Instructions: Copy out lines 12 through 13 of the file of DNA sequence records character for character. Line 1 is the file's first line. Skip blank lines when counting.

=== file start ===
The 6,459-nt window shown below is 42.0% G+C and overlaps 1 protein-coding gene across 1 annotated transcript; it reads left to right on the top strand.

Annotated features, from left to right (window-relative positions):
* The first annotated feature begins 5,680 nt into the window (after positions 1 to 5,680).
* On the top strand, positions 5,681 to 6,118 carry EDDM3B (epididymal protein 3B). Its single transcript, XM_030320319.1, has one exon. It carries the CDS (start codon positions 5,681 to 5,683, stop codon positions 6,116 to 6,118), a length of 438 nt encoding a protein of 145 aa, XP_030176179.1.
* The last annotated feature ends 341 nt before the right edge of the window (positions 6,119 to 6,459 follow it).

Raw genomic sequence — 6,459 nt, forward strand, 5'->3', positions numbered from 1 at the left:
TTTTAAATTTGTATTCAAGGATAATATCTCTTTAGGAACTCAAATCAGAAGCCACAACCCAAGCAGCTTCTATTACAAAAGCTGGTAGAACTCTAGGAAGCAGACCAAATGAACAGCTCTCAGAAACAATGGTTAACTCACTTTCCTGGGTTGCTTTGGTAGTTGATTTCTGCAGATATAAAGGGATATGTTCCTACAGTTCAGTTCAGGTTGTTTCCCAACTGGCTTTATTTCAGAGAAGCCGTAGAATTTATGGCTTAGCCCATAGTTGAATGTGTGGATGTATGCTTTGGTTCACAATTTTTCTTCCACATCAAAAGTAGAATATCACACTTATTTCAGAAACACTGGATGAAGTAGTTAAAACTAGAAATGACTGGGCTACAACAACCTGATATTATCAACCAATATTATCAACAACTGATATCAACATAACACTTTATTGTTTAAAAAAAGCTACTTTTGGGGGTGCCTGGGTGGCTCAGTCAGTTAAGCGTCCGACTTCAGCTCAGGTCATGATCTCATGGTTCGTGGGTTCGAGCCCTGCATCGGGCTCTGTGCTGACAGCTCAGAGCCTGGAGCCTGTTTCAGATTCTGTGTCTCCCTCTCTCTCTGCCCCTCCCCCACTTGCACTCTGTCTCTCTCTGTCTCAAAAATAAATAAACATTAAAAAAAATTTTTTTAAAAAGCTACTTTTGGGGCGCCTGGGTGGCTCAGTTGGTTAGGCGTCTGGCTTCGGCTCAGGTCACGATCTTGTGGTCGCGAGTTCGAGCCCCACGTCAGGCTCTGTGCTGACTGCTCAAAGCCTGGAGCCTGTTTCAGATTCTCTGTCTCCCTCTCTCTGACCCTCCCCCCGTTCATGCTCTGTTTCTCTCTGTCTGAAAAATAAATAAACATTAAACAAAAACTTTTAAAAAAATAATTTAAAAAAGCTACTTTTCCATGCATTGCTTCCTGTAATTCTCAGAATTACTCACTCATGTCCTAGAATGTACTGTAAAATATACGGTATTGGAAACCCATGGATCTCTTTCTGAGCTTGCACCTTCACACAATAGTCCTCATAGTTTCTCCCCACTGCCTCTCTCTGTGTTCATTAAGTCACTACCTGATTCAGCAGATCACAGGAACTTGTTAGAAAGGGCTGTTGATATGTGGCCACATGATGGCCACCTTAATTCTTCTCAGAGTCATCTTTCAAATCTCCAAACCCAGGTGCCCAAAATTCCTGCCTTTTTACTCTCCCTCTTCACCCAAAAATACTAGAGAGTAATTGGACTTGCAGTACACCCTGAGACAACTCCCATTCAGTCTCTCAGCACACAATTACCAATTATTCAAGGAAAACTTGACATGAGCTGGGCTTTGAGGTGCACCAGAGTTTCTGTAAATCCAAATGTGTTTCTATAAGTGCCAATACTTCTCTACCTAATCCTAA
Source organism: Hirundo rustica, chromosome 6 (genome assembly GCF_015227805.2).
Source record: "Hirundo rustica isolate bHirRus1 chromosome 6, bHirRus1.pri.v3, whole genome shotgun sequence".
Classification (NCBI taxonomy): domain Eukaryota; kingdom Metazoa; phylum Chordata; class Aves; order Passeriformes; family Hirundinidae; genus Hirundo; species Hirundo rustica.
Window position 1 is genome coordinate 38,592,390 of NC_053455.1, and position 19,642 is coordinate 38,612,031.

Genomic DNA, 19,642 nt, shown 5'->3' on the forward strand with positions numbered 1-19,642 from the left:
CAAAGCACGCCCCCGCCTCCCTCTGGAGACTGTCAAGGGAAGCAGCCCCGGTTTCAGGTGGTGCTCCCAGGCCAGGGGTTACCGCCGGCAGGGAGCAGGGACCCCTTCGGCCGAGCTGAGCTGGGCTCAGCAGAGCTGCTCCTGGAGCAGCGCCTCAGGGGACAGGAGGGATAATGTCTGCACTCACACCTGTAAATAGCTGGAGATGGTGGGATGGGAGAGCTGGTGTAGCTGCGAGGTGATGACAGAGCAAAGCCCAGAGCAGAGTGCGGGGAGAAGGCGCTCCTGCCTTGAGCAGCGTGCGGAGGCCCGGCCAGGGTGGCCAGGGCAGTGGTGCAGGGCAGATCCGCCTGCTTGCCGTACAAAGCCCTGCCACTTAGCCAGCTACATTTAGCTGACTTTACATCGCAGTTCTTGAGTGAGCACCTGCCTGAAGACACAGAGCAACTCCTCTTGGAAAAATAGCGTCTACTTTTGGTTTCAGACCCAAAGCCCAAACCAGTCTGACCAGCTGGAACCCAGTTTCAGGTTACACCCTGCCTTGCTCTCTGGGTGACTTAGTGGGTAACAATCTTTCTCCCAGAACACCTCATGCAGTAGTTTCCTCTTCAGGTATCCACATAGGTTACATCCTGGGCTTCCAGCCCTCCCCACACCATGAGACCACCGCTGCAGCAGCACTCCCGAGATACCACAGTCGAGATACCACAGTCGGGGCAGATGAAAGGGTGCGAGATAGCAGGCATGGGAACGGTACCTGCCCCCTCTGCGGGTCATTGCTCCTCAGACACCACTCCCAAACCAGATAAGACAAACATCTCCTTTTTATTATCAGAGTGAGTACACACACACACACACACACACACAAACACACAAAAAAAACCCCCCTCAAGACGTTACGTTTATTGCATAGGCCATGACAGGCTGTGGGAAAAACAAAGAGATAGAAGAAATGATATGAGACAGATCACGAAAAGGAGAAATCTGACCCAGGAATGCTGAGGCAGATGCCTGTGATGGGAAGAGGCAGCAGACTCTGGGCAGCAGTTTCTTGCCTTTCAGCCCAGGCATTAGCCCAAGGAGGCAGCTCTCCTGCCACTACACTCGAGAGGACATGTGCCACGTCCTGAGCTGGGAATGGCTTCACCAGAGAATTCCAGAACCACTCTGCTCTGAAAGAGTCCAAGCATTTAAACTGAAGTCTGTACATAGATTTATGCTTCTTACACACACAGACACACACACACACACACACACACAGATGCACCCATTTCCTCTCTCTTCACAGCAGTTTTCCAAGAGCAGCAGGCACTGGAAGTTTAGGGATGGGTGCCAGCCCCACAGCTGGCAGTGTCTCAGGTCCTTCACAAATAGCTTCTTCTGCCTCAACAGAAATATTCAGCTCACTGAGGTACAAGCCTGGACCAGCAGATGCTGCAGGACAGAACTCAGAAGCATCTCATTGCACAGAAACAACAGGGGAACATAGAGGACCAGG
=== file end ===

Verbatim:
Genomic DNA, 19,642 nt, shown 5'->3' on the forward strand with positions numbered 1-19,642 from the left:
CAAAGCACGCCCCCGCCTCCCTCTGGAGACTGTCAAGGGAAGCAGCCCCGGTTTCAGGTGGTGCTCCCAGGCCAGGGGTTACCGCCGGCAGGGAGCAGGGACCCCTTCGGCCGAGCTGAGCTGGGCTCAGCAGAGCTGCTCCTGGAGCAGCGCCTCAGGGGACAGGAGGGATAATGTCTGCACTCACACCTGTAAATAGCTGGAGATGGTGGGATGGGAGAGCTGGTGTAGCTGCGAGGTGATGACAGAGCAAAGCCCAGAGCAGAGTGCGGGGAGAAGGCGCTCCTGCCTTGAGCAGCGTGCGGAGGCCCGGCCAGGGTGGCCAGGGCAGTGGTGCAGGGCAGATCCGCCTGCTTGCCGTACAAAGCCCTGCCACTTAGCCAGCTACATTTAGCTGACTTTACATCGCAGTTCTTGAGTGAGCACCTGCCTGAAGACACAGAGCAACTCCTCTTGGAAAAATAGCGTCTACTTTTGGTTTCAGACCCAAAGCCCAAACCAGTCTGACCAGCTGGAACCCAGTTTCAGGTTACACCCTGCCTTGCTCTCTGGGTGACTTAGTGGGTAACAATCTTTCTCCCAGAACACCTCATGCAGTAGTTTCCTCTTCAGGTATCCACATAGGTTACATCCTGGGCTTCCAGCCCTCCCCACACCATGAGACCACCGCTGCAGCAGCACTCCCGAGATACCACAGTCGAGATACCACAGTCGGGGCAGATGAAAGGGTGCGAGATAGCAGGCATGGGAACGGTACCTGCCCCCTCTGCGGGTCATTGCTCCTCAGACACCACTCCCAAACCAGATAAGACAAACATCTCCTTTTTATTATCAGAGTGAGTACACACACACACACACACACACACAAACACACAAAAAAAACCCCCCTCAAGACGTTACGTTTATTGCATAGGCCATGACAGGCTGTGGGAAAAACAAAGAGATAGAAGAAATGATATGAGACAGATCACGAAAAGGAGAAATCTGACCCAGGAATGCTGAGGCAGATGCCTGTGATGGGAAGAGGCAGCAGACTCTGGGCAGCAGTTTCTTGCCTTTCAGCCCAGGCATTAGCCCAAGGAGGCAGCTCTCCTGCCACTACACTCGAGAGGACATGTGCCACGTCCTGAGCTGGGAATGGCTTCACCAGAGAATTCCAGAACCACTCTGCTCTGAAAGAGTCCAAGCATTTAAACTGAAGTCTGTACATAGATTTATGCTTCTTACACACACAGACACACACACACACACACACACACAGATGCACCCATTTCCTCTCTCTTCACAGCAGTTTTCCAAGAGCAGCAGGCACTGGAAGTTTAGGGATGGGTGCCAGCCCCACAGCTGGCAGTGTCTCAGGTCCTTCACAAATAGCTTCTTCTGCCTCAACAGAAATATTCAGCTCACTGAGGTACAAGCCTGGACCAGCAGATGCTGCAGGACAGAACTCAGAAGCATCTCATTGCACAGAAACAACAGGGGAACATAGAGGACCAGG